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Ductal Carcinoma (Invasive and In Situ)

How is ductal carcinoma in situ diagnosed? continued...

If your mammogram suggests that you may have ductal carcinoma in situ, your doctor should recommend a biopsy. The purpose of the biopsy is to analyze the cells in the suspicious area for cancer and confirm the diagnosis. Biopsies for DCIS are typically done using needles to remove tissue samples from the breast.

After confirming that you have ductal carcinoma in situ, your doctor may recommend other tests. These tests may include an ultrasound or MRI of the breast to gather more information about your cancer. Based on the results of various tests, your doctor will be able to determine the size of your tumor and how much of your breast is involved in the cancer.

How is ductal carcinoma in situ treated?

No two patients are the same. Your doctor will customize your treatment plan for ductal carcinoma in situ based on your test results and medical history. Among other things, your doctor will consider:

  • Tumor location
  • Tumor size
  • Aggressiveness of the cancer cells
  • Family history of breast cancer

Most women with ductal carcinoma in situ don't have the breast removed with a mastectomy. Instead, they receive breast-conserving treatment.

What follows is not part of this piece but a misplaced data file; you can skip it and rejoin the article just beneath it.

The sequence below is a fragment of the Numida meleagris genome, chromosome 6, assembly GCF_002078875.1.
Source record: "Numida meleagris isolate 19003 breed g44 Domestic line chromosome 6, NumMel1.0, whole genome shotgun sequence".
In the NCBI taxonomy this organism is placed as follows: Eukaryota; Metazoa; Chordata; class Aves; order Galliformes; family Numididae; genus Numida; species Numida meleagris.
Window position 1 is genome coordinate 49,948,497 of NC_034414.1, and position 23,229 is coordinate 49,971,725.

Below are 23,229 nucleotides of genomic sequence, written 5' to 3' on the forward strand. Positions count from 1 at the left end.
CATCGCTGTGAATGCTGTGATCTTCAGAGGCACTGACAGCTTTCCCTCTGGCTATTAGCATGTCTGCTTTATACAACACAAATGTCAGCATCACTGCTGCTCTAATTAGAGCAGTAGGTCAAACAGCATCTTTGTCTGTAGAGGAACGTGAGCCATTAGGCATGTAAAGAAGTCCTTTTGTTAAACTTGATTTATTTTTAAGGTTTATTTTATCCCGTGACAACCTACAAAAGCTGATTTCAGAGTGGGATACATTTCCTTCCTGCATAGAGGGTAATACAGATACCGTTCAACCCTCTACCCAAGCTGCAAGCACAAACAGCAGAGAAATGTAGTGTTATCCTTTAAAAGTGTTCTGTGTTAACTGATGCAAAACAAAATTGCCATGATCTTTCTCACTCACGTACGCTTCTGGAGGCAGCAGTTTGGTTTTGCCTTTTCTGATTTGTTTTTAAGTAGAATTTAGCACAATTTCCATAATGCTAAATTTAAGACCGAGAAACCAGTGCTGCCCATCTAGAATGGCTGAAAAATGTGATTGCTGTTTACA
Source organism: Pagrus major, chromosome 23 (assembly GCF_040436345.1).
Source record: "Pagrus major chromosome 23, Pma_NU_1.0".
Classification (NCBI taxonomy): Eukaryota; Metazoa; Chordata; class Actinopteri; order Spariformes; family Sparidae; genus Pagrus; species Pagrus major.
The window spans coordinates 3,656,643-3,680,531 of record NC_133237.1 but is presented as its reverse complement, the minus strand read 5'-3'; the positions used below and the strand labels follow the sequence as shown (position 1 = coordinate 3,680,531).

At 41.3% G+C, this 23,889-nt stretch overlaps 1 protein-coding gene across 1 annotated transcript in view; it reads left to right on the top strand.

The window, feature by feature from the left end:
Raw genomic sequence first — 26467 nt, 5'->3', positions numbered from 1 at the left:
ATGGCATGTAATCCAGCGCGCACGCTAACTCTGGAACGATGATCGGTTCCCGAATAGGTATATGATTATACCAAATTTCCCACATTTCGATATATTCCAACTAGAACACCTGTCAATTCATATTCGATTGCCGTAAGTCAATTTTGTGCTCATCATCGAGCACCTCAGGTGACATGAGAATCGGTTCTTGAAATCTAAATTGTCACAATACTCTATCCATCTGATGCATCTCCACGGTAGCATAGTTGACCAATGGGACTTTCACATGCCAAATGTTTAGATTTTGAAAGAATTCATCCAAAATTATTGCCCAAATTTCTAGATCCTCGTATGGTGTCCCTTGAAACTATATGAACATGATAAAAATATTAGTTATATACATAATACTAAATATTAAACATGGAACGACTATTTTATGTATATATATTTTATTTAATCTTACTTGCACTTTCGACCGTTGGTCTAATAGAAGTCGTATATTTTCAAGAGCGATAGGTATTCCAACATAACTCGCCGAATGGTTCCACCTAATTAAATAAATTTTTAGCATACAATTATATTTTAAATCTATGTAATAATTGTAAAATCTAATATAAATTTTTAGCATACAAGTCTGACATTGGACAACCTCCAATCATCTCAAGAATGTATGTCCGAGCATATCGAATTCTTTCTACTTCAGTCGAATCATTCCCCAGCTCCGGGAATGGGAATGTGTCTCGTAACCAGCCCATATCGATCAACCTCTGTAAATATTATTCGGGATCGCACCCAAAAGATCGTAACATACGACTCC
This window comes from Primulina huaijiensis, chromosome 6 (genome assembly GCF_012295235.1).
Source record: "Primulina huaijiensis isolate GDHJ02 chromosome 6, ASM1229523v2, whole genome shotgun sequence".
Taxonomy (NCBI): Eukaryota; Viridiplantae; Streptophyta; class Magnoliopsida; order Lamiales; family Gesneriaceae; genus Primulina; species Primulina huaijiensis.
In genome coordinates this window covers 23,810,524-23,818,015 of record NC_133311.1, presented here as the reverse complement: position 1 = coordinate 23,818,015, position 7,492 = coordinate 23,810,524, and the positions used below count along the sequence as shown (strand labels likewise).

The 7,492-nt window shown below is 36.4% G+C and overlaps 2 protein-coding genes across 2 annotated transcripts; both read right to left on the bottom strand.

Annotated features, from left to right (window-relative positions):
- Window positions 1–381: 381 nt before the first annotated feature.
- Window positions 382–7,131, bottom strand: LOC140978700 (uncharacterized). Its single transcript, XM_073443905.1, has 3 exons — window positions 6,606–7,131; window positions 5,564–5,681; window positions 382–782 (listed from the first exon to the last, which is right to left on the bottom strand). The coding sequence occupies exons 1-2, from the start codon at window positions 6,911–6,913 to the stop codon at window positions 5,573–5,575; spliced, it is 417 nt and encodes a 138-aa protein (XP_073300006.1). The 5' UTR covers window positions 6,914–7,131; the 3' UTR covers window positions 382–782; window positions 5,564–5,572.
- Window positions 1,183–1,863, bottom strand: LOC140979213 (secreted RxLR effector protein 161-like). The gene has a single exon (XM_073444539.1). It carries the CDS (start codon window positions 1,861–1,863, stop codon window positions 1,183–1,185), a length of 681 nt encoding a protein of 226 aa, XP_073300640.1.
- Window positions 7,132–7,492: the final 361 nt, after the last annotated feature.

The most common course of treatment consists of a lumpectomy followed by radiation. A lumpectomy is a surgical procedure in which a surgeon removes the cancer and a small area of normal tissue around it. The risk of lymph node involvement with ductal carcinoma in situ is only 1% to 2%, so the lymph nodes under the arm do not need to be removed, as may be the case with other types of breast cancer. The area of normal tissue is taken to make sure all the cancer cells have been removed.

After lumpectomy, radiation therapy significantly reduces the likelihood that the cancer will come back. Cancer coming back is called recurrence. Radiation can be delivered from an external source to the entire breast. Or it can be given internally to certain areas of the breast.

Some women with an extremely low likelihood of cancer recurrence may be treated for ductal carcinoma in situ with a lumpectomy only. This may be an option for older women with small tumors whose surgery showed large amounts of healthy tissue on all sides of the cancer. You should discuss the risks of forgoing radiation therapy with your doctor before deciding against it.

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